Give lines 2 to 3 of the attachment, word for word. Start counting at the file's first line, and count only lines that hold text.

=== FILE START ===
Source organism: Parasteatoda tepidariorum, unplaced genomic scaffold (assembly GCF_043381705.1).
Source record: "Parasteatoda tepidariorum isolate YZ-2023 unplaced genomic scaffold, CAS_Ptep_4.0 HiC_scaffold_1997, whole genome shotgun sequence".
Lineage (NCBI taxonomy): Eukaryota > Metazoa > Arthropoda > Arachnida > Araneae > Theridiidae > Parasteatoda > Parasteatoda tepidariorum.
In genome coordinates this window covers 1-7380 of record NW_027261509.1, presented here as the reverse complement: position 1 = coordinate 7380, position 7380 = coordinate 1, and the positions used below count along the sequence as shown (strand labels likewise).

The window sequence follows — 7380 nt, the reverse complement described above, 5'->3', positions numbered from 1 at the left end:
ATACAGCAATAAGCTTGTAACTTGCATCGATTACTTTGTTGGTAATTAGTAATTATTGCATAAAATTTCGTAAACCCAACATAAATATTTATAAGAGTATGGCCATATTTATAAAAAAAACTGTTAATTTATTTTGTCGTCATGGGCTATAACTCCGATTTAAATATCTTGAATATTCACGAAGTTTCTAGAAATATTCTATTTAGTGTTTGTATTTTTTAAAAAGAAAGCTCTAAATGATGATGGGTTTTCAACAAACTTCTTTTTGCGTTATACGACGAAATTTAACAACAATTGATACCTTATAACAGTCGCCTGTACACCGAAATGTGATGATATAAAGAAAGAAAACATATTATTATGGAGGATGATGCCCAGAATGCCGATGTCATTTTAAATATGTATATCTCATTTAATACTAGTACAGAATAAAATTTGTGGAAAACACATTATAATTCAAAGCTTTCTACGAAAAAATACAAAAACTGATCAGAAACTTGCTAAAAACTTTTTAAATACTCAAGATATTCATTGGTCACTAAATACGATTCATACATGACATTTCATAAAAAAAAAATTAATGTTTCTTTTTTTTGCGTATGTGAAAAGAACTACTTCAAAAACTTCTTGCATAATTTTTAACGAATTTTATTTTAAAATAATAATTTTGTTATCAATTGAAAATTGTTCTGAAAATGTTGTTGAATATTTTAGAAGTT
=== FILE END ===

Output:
Source record: "Parasteatoda tepidariorum isolate YZ-2023 unplaced genomic scaffold, CAS_Ptep_4.0 HiC_scaffold_1997, whole genome shotgun sequence".
Lineage (NCBI taxonomy): Eukaryota > Metazoa > Arthropoda > Arachnida > Araneae > Theridiidae > Parasteatoda > Parasteatoda tepidariorum.